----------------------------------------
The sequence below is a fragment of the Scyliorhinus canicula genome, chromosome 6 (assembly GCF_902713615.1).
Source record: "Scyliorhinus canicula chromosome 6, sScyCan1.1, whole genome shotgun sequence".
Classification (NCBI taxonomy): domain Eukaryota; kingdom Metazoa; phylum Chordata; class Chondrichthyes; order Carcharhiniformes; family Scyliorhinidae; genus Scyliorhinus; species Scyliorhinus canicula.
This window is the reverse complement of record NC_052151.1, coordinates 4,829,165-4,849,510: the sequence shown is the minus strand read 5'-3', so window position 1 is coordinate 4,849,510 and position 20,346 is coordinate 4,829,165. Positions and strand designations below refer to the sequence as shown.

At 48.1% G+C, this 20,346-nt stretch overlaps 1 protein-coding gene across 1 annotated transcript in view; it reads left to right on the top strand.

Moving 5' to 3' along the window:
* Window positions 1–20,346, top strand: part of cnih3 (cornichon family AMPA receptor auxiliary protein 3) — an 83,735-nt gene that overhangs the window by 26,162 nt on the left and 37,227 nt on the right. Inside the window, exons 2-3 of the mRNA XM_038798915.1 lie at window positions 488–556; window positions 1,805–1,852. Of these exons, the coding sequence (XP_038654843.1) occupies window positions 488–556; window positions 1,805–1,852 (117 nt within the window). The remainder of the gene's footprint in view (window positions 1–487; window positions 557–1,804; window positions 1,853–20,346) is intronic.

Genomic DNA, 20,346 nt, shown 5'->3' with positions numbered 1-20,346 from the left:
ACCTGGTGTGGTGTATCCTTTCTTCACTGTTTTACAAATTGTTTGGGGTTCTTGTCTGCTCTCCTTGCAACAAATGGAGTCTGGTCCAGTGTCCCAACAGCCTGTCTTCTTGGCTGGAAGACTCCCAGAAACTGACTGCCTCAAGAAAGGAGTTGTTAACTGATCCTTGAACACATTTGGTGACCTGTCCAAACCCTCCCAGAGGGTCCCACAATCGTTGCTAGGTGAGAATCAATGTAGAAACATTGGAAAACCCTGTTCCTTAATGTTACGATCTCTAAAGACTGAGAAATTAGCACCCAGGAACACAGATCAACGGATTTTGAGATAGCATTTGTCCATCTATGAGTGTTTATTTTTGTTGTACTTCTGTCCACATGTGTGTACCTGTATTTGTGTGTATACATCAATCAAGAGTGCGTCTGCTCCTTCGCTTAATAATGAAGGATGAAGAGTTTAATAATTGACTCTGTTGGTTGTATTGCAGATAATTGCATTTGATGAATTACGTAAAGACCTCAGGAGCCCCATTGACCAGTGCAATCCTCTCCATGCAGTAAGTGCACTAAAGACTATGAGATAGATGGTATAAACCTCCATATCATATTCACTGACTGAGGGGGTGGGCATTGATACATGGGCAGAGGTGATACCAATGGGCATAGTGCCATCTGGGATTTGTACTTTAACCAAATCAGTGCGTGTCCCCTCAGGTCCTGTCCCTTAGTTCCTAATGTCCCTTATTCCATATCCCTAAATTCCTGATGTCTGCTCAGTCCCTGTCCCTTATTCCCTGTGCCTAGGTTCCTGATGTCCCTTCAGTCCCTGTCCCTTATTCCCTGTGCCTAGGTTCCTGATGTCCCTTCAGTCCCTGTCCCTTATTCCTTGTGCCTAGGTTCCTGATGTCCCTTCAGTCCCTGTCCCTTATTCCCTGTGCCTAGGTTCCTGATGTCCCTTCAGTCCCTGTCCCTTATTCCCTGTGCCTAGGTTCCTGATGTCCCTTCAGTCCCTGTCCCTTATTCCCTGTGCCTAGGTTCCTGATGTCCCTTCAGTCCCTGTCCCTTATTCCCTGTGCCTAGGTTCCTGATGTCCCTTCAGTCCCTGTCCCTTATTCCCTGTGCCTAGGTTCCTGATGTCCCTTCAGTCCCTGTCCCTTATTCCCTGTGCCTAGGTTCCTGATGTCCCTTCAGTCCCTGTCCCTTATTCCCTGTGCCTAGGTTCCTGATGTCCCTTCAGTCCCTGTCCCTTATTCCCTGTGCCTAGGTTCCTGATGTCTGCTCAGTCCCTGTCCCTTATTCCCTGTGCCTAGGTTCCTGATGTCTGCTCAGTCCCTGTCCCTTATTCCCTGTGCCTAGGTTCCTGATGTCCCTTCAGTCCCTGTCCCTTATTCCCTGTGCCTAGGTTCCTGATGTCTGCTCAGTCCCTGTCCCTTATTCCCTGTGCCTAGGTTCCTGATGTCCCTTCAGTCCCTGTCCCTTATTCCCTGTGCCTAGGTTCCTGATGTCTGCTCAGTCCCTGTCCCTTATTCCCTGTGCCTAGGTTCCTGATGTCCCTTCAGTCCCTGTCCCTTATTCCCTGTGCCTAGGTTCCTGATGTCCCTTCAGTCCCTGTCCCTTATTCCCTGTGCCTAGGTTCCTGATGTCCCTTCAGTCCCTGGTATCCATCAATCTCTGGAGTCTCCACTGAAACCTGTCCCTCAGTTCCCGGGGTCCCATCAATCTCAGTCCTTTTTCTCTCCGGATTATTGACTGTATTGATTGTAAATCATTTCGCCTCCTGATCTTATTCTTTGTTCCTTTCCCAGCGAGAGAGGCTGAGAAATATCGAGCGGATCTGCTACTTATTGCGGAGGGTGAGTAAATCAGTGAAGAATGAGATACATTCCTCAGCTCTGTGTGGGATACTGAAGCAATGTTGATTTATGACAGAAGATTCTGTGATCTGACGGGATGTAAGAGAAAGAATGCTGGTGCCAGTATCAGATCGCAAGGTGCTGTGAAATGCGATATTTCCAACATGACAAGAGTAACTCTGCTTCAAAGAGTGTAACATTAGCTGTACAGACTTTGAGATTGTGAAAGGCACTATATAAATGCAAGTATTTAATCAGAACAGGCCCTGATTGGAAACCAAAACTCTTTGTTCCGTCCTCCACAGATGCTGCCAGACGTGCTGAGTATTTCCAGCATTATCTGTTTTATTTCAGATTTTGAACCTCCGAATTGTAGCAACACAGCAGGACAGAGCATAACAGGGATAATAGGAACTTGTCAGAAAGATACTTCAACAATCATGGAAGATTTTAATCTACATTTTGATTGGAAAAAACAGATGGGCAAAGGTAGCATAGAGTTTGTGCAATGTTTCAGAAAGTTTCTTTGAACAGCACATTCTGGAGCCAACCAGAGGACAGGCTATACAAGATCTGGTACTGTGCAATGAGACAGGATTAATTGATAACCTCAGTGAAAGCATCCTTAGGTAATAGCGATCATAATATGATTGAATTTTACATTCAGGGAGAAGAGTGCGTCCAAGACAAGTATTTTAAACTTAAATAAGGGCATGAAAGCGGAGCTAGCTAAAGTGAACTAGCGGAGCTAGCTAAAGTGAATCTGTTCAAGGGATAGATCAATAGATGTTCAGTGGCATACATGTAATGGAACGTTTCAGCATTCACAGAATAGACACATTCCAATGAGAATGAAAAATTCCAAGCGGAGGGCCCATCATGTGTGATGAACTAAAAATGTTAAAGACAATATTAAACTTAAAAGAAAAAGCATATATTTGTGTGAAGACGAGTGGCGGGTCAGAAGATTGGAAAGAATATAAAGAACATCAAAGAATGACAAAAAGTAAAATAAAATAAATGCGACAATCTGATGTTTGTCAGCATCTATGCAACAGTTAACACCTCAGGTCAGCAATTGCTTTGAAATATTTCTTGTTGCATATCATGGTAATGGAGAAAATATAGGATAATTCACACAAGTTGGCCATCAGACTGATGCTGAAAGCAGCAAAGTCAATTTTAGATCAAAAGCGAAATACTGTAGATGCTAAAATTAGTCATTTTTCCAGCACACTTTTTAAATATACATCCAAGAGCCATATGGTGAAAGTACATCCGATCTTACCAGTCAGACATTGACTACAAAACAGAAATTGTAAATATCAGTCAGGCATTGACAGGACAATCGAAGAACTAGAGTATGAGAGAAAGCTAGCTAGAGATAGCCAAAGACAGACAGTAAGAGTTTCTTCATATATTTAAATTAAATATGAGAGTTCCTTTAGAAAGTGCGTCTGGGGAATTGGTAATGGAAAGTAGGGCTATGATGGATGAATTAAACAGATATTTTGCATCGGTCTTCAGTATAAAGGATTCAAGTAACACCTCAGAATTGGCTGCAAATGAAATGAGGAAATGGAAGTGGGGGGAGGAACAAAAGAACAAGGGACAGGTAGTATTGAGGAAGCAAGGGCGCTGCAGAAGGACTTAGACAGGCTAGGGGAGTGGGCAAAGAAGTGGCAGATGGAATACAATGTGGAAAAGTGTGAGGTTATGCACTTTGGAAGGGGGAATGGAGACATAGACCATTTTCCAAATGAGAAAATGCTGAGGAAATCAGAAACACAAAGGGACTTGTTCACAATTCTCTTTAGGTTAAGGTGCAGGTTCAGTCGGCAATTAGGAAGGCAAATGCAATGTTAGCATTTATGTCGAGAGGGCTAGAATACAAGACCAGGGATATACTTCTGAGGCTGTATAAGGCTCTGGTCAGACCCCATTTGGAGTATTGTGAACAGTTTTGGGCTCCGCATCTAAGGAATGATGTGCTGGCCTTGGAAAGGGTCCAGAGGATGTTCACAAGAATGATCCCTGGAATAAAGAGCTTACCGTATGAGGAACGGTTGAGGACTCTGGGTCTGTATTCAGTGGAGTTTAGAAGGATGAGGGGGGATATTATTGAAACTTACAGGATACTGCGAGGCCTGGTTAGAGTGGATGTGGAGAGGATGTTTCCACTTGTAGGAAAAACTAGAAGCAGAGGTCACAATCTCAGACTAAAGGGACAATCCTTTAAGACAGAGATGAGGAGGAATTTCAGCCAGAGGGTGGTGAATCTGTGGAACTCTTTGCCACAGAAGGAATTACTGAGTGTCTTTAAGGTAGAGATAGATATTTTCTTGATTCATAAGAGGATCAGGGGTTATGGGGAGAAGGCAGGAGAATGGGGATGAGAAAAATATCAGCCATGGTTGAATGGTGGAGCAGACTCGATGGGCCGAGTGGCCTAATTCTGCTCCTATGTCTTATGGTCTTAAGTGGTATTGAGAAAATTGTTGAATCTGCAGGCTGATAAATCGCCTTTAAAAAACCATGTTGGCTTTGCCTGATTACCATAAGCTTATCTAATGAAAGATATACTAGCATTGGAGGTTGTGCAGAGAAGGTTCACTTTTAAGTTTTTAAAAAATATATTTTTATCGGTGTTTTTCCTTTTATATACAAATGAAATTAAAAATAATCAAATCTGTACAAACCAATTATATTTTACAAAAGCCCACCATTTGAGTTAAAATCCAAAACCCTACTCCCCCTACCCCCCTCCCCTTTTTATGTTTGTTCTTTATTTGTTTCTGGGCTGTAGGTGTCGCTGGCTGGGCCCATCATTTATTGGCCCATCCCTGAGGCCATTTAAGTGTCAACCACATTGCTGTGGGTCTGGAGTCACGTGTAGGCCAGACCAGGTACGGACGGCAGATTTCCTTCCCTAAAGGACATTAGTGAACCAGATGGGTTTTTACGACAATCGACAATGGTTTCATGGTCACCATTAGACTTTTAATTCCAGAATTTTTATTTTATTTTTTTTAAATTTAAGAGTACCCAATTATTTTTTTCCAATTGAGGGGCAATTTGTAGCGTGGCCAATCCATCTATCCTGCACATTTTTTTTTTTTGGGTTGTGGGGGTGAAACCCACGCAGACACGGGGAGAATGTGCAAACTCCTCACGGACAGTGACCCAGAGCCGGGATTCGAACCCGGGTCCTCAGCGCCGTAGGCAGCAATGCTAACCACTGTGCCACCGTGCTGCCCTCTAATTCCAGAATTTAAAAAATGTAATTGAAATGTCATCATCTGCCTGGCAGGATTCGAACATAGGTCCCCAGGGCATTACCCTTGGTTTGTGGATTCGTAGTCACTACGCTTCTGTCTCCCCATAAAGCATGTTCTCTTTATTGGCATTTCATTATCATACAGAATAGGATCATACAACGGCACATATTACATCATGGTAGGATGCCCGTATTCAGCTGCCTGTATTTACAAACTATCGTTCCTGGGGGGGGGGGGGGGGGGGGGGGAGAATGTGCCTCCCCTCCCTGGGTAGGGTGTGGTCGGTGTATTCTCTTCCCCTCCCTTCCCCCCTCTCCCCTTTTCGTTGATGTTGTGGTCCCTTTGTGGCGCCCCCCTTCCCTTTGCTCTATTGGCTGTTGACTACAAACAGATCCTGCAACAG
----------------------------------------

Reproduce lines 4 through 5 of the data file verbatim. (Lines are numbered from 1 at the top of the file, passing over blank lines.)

This window is the reverse complement of record NC_052151.1, coordinates 4,829,165-4,849,510: the sequence shown is the minus strand read 5'-3', so window position 1 is coordinate 4,849,510 and position 20,346 is coordinate 4,829,165. Positions and strand designations below refer to the sequence as shown.

At 48.1% G+C, this 20,346-nt stretch overlaps 1 protein-coding gene across 1 annotated transcript in view; it reads left to right on the top strand.